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[Psychologically, in the following, looking front and rear at the same time; returning to original state of unrest, asserting that they "eamnestly desire peace,” yet rapidly facing the other way, taking a definite step towards preparations for a crisis.] MEETING OF THE AYUNTAMIENTO OF COLUMBIA (JULY II).
.. Therefore it is deemed expedient by this body to take prompt and efficient measures to open an immediate correspondence with the Mexican authorities, that they be informed of the true sentiments of a great majority of the people of this Department and as soon as practicable that of all Texas.
Resolved, That a special committee of five citizens of this Jurisdiction be appointed and commissioned with full powers to act for this Ayuntamiento during the present crisis ; they will proceed immediately to San Felipe and present the recommendations and resolutions of this body to the Political Chief of this Department and also to the Chairman of a public meeting, which will be held in the town of Austin, on Tuesday, the 14th inst., furthermore to take such measures as to open a correspondence with the authorities (either civil or military) of the Federal Government of Mexico, particularly to the Ayuntamiento of this Department and Political Chiefs of other Departments of Texas, and adopt such other measures as they may think best calculated to promote the welfare of Texas, always bearing in mind that we earnestly desire peace—they will further bear in mind that we are satisfied that the present commotion cannot be quieted, nor any lasting good obtained except by a commutation of all the people of Texas in general council, which they will earnestly endeavor to bring about with the utmost expedition; also that we deem it necessary that the most prompt steps be taken to procure peace provided it can be obtained. They will correspond with this body from time to time as they may think necessary-and if practicable, a majority of their number will remain in the capital of this Department until some definite plan is adopted.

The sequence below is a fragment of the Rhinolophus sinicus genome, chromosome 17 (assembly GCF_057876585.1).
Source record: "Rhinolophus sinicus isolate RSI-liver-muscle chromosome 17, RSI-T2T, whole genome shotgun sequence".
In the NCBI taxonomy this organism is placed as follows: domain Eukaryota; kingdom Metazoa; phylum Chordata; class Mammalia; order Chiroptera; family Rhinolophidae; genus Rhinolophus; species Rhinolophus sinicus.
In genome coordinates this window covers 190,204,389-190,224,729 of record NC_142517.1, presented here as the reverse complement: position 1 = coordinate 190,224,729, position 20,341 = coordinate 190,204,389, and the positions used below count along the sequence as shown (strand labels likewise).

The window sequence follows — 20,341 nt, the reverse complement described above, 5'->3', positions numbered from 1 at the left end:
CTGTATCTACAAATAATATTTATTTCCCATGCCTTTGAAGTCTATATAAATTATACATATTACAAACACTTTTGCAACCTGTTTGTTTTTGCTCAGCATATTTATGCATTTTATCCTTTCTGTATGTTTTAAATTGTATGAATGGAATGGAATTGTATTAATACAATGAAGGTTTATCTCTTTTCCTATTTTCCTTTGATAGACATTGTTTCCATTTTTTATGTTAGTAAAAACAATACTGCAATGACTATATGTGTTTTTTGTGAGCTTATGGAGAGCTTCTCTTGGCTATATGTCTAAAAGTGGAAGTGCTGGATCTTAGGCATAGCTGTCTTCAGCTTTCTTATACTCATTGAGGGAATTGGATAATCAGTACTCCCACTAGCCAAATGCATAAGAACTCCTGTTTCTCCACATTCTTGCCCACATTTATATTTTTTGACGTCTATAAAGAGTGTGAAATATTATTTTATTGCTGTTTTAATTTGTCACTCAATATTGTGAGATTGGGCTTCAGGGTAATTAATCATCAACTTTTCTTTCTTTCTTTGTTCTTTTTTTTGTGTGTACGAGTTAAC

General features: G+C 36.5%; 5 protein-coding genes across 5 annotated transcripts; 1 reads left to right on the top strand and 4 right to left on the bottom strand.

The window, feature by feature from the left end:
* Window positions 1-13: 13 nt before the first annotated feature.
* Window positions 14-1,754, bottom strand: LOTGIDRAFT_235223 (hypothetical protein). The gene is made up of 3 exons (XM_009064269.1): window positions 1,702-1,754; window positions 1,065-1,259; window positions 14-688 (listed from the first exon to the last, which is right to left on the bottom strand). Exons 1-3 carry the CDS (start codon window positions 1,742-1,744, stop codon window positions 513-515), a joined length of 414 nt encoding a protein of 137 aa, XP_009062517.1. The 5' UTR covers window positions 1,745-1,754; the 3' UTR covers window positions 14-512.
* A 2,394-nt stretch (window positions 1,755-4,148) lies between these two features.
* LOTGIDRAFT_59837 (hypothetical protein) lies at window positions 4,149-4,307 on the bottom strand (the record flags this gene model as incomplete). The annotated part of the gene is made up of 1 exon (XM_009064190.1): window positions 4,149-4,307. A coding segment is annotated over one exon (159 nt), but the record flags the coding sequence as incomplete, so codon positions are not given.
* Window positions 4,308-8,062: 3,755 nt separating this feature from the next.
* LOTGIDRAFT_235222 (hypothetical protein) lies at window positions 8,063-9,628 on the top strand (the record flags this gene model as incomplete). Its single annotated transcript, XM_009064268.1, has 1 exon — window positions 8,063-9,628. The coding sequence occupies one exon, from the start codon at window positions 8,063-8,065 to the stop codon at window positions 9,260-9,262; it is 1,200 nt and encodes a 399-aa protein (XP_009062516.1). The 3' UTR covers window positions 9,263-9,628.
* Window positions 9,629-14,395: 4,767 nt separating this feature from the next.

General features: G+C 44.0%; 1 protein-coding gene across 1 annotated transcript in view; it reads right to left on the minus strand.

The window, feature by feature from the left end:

Resolved, That citizens John A. Wharton, Jas. F. Perry, Jos. H. Bell, Sterling McNeel, and James Night compose said Committee, and that the President of this board be requested to notify them of their appointment, also to delegate them with such authority as will enable them to communicate the above resolution. God and Liberty.
A. BRIGHAM, President of the Ayuntamiento.
AYUNTAMIENTO OF CỌLUMBIA TO CHAIRMAN OF The San
FELIPE MEETING. Ayuntamiento of the Jurisdiction of Columbia :
To the Chairman of the meeting in San Felipe on the 14th of July, 1835:
The Ayuntamiento of Columbia has thought proper to address you this communication and to send you five confidential citizens (viz., John A. Wharton, Sterling McNeel, James F. Perry, Josiah H. Bell, and James Night), to represent this Jurisdiction and to confer with you touching the matters of public concern, which now agitate the country, confidently hoping that your united efforts will devise some plan to secure to this (thus far) ill-fated country the substantial benefits of peace, law, and government.